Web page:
Stencils kind of remind me of grapes circling a kitchen. You know the popular 80’s/90’s décor that ultimately gave stencils a semi-bad wrap? Luckily stencils are back in a big way because they allow you to make some easy décor updates like the farmhouse touch I am sharing today! They’ve come along way since the 1980’s.My blogging friend Angie over at Knick Of Time has the most gorgeous farmhouse ideas and she has developed a line of stencils to feed the farmhouse/vintage addiction. She was sweet enough to give me a few stencils to share with you guys, so here are my tips on getting the perfect results from a stencil! This old cheese box was a fun find for $1 at a garage sale. My mom is always working on a knitting project and I thought this would be the perfect storage box to wrangle her latest masterpiece. She likes to have a project handy, yet out of sight in the living room. The first thing to consider in stenciling is the surface you will be painting. This box is very rough and I prepared it by sanding then dry brushing some white latex paint over the whole thing and dressing up the accent pieces with grey paint to match the font.
If a surface is too rough you won’t get crisp lines from your stencil, if it is too slick your stencil will bleed (tip to follow). I wasn’t concerned with either on this particular project because I knew I was going to distress the “sign” once painted. Start by measuring your stencil and the surface to be painted. Nothing looks more unprofessional than an off center job!
Proper tools always make a job turn out better and a round stencil brush is so helpful for this application. Load your brush with paint in an up and down motion, offloading some paint before you stomp on the stencil. You can always add more paint, but if you add to much you risk bleeding under the stencil. Less is more here friends! Softly blot your brush in an up and down motion, trying not to swipe sideway as that will push paint under the stencil. (If you are working on a particularly slick surface start by securing your stencil as mentioned then paint over stencil with the same base color as the surface you are covering, allowing it to dry completely. This will seal the crack between the stencil and surface enough to prevent bleeding. Continue stenciling as follows. The same concept helps with a rough surface to make lines slightly more crisp.)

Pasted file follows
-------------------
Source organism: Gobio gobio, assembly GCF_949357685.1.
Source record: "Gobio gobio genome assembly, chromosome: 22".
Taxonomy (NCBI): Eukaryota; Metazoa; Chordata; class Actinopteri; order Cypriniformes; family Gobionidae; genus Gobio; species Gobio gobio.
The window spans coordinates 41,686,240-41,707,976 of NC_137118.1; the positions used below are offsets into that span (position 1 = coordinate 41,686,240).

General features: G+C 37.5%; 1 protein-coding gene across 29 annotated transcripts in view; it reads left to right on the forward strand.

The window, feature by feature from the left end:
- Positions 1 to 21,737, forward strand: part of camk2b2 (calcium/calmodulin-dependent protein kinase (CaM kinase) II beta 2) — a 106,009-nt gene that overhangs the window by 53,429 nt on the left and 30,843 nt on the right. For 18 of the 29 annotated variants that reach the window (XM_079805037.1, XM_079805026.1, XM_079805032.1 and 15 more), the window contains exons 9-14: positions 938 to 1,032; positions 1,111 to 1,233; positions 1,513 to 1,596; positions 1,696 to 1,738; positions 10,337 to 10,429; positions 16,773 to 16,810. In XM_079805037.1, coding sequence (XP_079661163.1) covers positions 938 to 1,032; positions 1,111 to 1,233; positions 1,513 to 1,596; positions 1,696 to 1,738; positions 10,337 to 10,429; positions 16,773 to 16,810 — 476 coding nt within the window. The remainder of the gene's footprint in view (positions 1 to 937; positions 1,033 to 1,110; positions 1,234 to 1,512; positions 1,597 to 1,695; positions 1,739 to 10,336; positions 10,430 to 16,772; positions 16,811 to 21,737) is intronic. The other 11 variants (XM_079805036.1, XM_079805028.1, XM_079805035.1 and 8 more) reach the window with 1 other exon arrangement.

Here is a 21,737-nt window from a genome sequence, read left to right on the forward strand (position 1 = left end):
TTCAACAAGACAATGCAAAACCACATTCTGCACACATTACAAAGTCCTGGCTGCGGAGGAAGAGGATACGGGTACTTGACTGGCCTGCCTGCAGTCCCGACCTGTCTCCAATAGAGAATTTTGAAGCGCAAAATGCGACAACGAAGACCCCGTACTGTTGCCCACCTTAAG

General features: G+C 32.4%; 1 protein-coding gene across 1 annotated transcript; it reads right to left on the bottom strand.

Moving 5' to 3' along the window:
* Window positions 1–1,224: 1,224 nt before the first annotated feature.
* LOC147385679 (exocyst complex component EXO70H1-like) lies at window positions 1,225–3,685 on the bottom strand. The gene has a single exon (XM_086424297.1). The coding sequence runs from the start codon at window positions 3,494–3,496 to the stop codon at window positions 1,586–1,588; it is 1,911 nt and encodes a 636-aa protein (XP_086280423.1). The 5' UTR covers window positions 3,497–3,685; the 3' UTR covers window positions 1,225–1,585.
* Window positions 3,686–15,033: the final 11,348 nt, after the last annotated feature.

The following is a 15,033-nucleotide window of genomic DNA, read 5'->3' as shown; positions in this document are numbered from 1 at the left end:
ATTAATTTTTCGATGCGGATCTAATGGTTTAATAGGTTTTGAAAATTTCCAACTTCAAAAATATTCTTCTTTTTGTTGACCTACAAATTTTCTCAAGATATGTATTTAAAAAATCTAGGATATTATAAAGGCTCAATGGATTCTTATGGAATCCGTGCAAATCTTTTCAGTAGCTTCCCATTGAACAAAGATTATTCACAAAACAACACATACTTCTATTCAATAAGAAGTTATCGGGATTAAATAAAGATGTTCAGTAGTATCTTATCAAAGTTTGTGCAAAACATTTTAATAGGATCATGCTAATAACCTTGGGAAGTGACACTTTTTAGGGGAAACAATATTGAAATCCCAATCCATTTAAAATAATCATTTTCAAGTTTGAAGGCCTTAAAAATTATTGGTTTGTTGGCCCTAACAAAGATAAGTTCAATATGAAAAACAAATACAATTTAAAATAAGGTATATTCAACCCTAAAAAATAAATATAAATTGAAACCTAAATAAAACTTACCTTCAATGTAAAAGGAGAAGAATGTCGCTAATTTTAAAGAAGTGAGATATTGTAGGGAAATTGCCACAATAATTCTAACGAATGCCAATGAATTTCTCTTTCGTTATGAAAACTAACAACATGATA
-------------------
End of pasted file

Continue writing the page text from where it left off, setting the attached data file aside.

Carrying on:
The consistency of your paint will also make a difference in results, don’t thin your paint too much or it will bleed. Allow paint to dry and re-coat with the same up and down blotting motion. Remove stencil carefully. I often like to paint the connecting lines to make a stencil look more hand painted than stenciled. It’s a personal choice that just depends on the application and look you are going for. When painting these small lines I recommend using a small stiff brush that you can maintain good control over for best results. I always rinse my stencils in warm soapy water and lightly scrub them to keep them clean. They may never look totally new again, but I try to keep them from getting to caked up with paint by cleaning ASAP. Be gentle as to not tear the stencil in delicate spots.
Stenciling is one of the easiest, fastest ways to change up your décor, it just takes a little patience and good supplies to pull off. Just look around at the dated things in your house and ask if a stencil could freshen them up in an instant then head over to Vintage Sign Stencils and grab a fun new toy – you can get this EXACT stencil in her shop! Tell Angie I sent ya! Please let me know if you have any questions or additional tips to share.
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